Tel Aviv, Jan. 23: A weakened Prime Minister Benjamin Netanyahu emerged today from Israel's national election likely to serve a third term, according to preliminary results and political analysts, after voters yesterday gave a surprising second place to a new centrist party founded by a television celebrity who emphasised kitchen-table issues like class size and apartment prices.
For Netanyahu, who entered the race an overwhelming favourite with no obvious challenger, the outcome was a humbling rebuke as his ticket lost seats in the new parliament. Over all, his conservative team came in first, but it was the centre, led by the political novice Yair Lapid, 49, that emerged newly invigorated, that suggests Israel's rightward tilt may be stalled.
Lapid, a telegenic celebrity whose father made a splash with his own short-lived centrist party a decade ago, ran a campaign that resonated with the middle class. His signature issue is a call to integrate the ultra-Orthodox into the army and the work force.
Perhaps as important, he also avoided antagonising the Right, having not emphasised traditional issues of the Left, like the peace process. Like a large majority of the Israeli public, he supports a two-state solution to the Israeli-Palestinian conflict, but is sceptical of the Palestinian leadership's willingness to negotiate seriously; he has called for a return to peace talks but has not made it a priority. Sensing his message of strength was not penetrating, Netanyahu posted a panicky message on Facebook before the polls closed, saying: "The Likud government is in danger, go vote for us for the sake of the country's future." Yesterday ended with Netanyahu reaching out again ' this time to Lapid.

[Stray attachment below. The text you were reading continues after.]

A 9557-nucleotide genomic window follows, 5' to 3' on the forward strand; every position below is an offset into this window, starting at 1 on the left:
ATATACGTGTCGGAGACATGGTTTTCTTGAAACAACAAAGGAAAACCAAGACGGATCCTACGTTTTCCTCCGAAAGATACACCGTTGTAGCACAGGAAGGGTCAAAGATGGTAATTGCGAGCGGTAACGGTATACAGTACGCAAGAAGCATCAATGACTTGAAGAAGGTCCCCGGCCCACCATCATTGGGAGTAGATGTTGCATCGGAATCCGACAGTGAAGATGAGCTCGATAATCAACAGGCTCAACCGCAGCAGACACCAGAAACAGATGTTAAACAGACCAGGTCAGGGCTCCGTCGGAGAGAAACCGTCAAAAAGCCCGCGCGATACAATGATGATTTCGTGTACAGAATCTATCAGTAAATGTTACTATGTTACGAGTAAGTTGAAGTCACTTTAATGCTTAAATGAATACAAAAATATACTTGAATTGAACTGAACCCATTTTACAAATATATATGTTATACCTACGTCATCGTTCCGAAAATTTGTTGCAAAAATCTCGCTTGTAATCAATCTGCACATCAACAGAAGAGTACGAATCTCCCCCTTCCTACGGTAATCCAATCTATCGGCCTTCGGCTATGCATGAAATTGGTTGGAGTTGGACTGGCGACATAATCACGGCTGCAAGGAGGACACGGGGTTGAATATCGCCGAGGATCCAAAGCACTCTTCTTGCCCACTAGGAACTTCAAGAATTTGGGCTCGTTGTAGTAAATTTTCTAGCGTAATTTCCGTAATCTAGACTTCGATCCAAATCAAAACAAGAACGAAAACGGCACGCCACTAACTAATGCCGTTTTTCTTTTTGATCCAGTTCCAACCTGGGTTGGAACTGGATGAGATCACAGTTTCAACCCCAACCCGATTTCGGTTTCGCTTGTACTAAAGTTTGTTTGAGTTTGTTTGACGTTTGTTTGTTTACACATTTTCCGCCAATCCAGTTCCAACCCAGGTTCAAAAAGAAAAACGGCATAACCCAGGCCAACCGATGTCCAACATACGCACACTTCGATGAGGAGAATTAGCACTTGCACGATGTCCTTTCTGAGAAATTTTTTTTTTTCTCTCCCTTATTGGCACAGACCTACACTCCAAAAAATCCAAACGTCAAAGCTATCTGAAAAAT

Israel's political hierarchy is only partly determined during an election.
The next stage, when factions try to build a majority coalition, decides who will govern, how they will govern and for how long.